“About 36 nautical miles off Malaysia’s east coast lies Pulau Tioman or Tioman Island, one of the region’s most enchanting holiday spots. Scenic and tranquil, Tioman Island boasts miles and miles of white sandy beaches, swaying palm trees, charming villages and friendly people. Dive Tioman with us!”

Traditionally, the dive season for Tioman (and Dayang) starts in late February and ends in early November. As the best sites in Tioman are silt-bottomed such as the Marine Park areas, it is best to visit Tioman during the dive season! A good alternative to Tioman during the monsoon season is Phuket, in Thailand. See also our other activities in Tioman (turtle education!)

Its waters teem with spectacular marine life and colourful coral gardens. The twin peaks of Gunung Nenek Semukut provide a prominent landmark to this island, reputed to be one of the most beautiful and idyllic in the world. A treasure trove of breathtaking marine attractions, corals, seashells and limpets, thorny sea urchins, colourful seaweeds and anemones, starfish, sharks, rays, large pelagics and a myriad of other aquatic wonders are abundant here.

Beyond words, large schools of fish swarm the many wrecked remains of what were once illegal fishing trawlers. Turtles take short glances at passing divers and continue poking their heads into unbroken stretches of coral to feed. This is one of the last places on Earth that shows us in Amazing Dive that there’s hope; that there’s something worth saving for the next generation to see.

Every weekend during the dive season, Amazing Dive hops off onto the jetty at Salang Beach on the northwestern coast of Tioman. New divers immediately notice that they get to see the coral formations right underneath the jetty. Let’s go dive Tioman!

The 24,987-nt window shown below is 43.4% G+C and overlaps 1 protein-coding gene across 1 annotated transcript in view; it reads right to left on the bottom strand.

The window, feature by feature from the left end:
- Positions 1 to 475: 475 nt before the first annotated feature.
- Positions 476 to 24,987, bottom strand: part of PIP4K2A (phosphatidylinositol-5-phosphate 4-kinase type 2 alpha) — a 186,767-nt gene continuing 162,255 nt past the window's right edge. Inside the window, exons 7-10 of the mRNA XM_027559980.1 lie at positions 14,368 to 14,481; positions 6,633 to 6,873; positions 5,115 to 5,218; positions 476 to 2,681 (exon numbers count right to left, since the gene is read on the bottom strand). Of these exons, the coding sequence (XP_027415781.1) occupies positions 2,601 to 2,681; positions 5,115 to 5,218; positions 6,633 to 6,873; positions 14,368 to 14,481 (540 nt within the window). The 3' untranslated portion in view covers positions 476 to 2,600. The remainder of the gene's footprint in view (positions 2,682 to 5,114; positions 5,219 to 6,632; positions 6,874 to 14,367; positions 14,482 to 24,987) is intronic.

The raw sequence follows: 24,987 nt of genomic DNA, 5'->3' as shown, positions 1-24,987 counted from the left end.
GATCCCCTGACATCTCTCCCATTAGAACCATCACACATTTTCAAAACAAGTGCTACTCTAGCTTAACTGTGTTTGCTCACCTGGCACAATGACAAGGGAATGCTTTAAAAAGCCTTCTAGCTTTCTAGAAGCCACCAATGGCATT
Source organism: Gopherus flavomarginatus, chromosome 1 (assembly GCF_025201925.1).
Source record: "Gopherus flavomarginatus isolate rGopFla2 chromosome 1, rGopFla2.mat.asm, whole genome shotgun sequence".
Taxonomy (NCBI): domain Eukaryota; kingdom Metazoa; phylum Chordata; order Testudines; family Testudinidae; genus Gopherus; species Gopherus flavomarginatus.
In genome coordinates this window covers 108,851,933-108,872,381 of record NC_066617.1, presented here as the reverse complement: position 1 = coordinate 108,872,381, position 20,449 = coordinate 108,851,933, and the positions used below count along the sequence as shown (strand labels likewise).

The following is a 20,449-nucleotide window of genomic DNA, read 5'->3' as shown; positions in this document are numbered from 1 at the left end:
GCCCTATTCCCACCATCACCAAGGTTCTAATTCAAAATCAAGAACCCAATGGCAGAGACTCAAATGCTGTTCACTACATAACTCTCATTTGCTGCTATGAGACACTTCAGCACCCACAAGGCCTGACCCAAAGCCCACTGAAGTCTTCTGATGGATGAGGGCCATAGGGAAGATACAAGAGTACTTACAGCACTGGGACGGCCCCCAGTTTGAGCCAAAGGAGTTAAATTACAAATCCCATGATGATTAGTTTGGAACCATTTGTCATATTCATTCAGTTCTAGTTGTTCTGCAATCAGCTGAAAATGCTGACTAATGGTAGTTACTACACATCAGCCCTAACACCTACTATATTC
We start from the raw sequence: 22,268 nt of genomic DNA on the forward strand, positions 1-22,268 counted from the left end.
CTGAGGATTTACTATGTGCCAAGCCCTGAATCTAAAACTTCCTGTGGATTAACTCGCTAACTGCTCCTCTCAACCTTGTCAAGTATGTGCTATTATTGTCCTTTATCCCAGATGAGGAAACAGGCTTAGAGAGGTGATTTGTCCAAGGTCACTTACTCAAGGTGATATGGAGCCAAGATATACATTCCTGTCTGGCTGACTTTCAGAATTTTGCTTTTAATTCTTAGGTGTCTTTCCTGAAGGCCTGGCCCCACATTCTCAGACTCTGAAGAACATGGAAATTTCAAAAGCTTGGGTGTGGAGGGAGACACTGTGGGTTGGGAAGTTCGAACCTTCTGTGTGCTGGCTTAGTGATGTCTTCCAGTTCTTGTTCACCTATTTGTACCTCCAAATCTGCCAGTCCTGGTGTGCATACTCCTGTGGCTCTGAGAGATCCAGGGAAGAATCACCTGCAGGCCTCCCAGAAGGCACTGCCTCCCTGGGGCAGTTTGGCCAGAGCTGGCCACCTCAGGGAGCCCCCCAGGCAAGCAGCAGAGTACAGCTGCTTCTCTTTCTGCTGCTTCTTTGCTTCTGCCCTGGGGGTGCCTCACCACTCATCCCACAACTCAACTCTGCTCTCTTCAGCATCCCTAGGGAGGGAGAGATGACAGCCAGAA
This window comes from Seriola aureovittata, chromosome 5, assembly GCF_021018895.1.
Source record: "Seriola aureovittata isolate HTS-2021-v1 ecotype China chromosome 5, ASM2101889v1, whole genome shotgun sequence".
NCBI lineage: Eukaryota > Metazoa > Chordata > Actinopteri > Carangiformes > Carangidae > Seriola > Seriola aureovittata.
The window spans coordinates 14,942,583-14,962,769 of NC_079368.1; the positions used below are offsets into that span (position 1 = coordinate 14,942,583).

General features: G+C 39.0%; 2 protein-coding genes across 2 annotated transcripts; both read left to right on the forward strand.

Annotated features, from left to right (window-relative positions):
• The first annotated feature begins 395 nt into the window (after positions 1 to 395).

Island Reef Resort @ Genting
Just off the Jetty, a long flight of wooden steps brings you up to a little collection of stilted wooden huts perched on a granite rockslide overlooking the sea.

  • Attached toilets
  • Air conditioning
  • Wash points outside each hut
  • Quad-sharing option
  • Sunset view

Salang Beach Resort @ Salang

Just off the Jetty, a short walk brings you up to a little collection of stilted wooden huts lining Salang beach where you can watch the sunset each and every night, a lovely addition to your Tioman dive trip.

  • Attached toilets
  • Air conditioning
  • Wash points outside each hut
  • Quad-share rooms
  • Sunset view
  • Delicious Chinese-style meals
MV Nautica

Amazing Dive also has Tioman liveaboard dive trips onboard the lovely MV Nautica to explore more of Tioman. Starring lesser-visited dive sites in Tioman, a looney crew, amazing food and plenty of drinks. What more can you ask for? For more info, check out MV Nautica page here.

Tioman Island Dive Sites

The dive sites are reowned in Tioman Island, with over 20 courses to choose from..

This Tioman dive site, located off the beach at the Marine Park headquarters, has 8 wrecks at varying depths- from 12 metres to 30 metres. Inquisitive batfish follow divers on their exploration – starting just below the surface as you descend. The wrecks are all connected, so finding your way around is not difficult. Soft corals abound and shoals of fusiliers and trevallys can often be seen at the wrecks. Once illegal fishing trawlers rounded up to be sunk, the irony and symbolic magnificence of the 8 wrecks- now a colourful, bustling marine city- draws silent applause and energetic approval from the residents. Celebrations are often held between Amazing Dive divers and huge schools of fishy locals with handouts of breadcrumbs.